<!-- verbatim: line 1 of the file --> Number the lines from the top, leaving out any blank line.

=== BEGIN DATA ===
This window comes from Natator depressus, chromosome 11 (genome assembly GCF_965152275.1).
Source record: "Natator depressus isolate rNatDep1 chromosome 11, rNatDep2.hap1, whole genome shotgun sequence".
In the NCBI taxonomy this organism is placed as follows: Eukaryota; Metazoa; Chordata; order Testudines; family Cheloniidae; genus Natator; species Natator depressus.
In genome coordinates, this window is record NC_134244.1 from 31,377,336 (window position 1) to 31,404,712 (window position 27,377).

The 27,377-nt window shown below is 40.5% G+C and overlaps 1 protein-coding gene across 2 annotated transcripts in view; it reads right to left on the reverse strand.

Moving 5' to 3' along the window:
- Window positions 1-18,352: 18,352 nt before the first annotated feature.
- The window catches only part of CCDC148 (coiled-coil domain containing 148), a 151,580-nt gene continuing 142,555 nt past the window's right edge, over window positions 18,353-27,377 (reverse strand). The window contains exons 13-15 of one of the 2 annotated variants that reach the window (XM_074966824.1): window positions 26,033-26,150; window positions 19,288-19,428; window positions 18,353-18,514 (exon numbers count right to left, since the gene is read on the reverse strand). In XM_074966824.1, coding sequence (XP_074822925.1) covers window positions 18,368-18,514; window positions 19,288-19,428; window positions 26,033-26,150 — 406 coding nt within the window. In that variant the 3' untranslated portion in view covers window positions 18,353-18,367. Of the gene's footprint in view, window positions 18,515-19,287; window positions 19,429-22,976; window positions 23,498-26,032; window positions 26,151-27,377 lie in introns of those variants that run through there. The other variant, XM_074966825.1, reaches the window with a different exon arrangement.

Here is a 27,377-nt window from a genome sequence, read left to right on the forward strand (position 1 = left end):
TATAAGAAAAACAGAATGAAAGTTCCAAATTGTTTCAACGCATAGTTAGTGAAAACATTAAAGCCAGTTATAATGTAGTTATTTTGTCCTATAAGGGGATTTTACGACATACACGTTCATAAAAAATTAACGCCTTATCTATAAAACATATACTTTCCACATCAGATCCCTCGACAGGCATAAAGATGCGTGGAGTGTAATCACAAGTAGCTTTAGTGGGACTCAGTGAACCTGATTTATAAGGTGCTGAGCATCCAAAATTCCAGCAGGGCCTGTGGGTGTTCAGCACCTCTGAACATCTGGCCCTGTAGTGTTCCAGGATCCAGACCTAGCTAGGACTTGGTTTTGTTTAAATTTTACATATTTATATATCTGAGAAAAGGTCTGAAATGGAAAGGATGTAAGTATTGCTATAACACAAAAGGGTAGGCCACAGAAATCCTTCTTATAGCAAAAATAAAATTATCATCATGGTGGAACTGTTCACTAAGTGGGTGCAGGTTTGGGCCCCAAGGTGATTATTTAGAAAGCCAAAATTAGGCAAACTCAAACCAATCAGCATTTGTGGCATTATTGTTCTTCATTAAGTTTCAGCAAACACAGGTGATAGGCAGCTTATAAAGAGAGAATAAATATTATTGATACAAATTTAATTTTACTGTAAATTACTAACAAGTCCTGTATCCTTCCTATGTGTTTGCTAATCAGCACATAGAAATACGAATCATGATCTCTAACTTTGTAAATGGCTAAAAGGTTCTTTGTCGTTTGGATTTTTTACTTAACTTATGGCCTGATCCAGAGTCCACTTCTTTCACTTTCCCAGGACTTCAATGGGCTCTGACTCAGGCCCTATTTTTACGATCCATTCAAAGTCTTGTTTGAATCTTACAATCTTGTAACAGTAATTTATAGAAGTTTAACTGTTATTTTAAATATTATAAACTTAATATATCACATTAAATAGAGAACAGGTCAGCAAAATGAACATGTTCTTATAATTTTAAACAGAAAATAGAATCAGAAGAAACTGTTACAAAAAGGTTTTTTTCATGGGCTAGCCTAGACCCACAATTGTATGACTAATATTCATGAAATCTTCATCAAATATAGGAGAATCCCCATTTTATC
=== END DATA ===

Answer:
This window comes from Natator depressus, chromosome 11 (genome assembly GCF_965152275.1).